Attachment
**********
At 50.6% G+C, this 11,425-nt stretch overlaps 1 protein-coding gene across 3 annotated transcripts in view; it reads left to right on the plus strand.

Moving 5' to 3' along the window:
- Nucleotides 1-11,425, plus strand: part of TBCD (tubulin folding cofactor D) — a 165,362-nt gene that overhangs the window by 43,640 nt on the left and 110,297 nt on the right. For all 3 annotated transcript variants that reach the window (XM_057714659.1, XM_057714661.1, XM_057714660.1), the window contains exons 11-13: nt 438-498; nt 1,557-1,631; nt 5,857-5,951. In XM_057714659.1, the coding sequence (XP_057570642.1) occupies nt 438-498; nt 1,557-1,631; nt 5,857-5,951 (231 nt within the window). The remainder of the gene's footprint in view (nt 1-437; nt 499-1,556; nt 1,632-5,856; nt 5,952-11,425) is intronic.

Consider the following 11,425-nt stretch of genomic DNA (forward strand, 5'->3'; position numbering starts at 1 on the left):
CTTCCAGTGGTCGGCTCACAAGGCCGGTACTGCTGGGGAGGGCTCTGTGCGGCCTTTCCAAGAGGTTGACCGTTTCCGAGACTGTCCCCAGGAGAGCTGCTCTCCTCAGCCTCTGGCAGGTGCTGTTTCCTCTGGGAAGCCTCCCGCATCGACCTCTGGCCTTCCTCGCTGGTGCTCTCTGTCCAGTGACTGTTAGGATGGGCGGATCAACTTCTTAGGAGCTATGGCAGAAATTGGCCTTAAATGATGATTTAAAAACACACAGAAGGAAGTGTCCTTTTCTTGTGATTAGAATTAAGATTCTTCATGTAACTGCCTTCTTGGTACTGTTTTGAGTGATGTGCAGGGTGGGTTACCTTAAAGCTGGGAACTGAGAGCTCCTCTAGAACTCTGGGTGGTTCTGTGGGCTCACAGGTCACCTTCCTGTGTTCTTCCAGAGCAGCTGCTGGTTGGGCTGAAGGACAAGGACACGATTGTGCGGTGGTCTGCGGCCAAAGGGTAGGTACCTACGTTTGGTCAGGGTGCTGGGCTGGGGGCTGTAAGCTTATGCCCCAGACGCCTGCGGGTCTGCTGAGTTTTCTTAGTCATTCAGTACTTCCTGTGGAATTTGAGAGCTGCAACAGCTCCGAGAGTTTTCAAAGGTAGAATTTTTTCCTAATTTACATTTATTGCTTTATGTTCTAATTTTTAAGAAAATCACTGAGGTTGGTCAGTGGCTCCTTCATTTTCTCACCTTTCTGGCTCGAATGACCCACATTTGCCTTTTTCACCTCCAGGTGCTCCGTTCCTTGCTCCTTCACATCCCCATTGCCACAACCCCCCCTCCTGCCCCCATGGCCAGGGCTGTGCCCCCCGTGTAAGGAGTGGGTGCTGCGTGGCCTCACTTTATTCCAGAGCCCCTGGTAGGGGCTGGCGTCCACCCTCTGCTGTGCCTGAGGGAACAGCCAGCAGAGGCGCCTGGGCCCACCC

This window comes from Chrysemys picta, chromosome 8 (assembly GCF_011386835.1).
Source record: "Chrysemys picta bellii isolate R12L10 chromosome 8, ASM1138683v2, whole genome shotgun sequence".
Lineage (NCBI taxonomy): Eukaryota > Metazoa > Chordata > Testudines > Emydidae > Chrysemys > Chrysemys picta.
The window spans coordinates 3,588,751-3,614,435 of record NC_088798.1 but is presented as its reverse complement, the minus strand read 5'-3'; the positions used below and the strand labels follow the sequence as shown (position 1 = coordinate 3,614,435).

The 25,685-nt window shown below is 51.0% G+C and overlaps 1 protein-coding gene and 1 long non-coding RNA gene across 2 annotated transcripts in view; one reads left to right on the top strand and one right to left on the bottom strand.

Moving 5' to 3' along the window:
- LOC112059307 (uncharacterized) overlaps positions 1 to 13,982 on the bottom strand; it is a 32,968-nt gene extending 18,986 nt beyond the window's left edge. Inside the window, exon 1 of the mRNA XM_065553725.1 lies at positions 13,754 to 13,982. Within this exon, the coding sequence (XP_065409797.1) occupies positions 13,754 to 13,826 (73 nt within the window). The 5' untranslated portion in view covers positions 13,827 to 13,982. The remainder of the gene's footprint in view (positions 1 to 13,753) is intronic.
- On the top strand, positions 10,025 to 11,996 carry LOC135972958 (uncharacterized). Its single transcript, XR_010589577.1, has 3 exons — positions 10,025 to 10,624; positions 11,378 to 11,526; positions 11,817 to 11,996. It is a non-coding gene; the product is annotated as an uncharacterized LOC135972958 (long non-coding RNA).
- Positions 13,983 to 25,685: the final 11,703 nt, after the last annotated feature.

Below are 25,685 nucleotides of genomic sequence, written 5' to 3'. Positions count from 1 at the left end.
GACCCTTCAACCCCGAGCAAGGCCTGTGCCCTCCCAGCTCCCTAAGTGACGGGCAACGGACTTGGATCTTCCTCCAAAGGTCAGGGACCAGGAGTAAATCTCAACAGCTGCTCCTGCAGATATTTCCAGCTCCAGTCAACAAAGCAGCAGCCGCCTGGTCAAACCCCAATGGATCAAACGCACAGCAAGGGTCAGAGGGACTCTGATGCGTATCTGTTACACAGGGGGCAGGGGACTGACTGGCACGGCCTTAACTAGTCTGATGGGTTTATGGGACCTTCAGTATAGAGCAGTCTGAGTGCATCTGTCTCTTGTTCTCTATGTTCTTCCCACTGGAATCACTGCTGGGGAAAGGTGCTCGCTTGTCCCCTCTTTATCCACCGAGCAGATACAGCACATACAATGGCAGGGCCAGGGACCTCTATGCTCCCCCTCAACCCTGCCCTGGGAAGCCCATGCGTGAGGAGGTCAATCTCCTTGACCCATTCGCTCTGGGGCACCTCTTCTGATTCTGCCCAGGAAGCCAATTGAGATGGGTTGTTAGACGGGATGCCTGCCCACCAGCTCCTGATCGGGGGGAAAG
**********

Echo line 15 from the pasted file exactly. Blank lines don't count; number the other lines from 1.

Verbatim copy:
Below are 25,685 nucleotides of genomic sequence, written 5' to 3'. Positions count from 1 at the left end.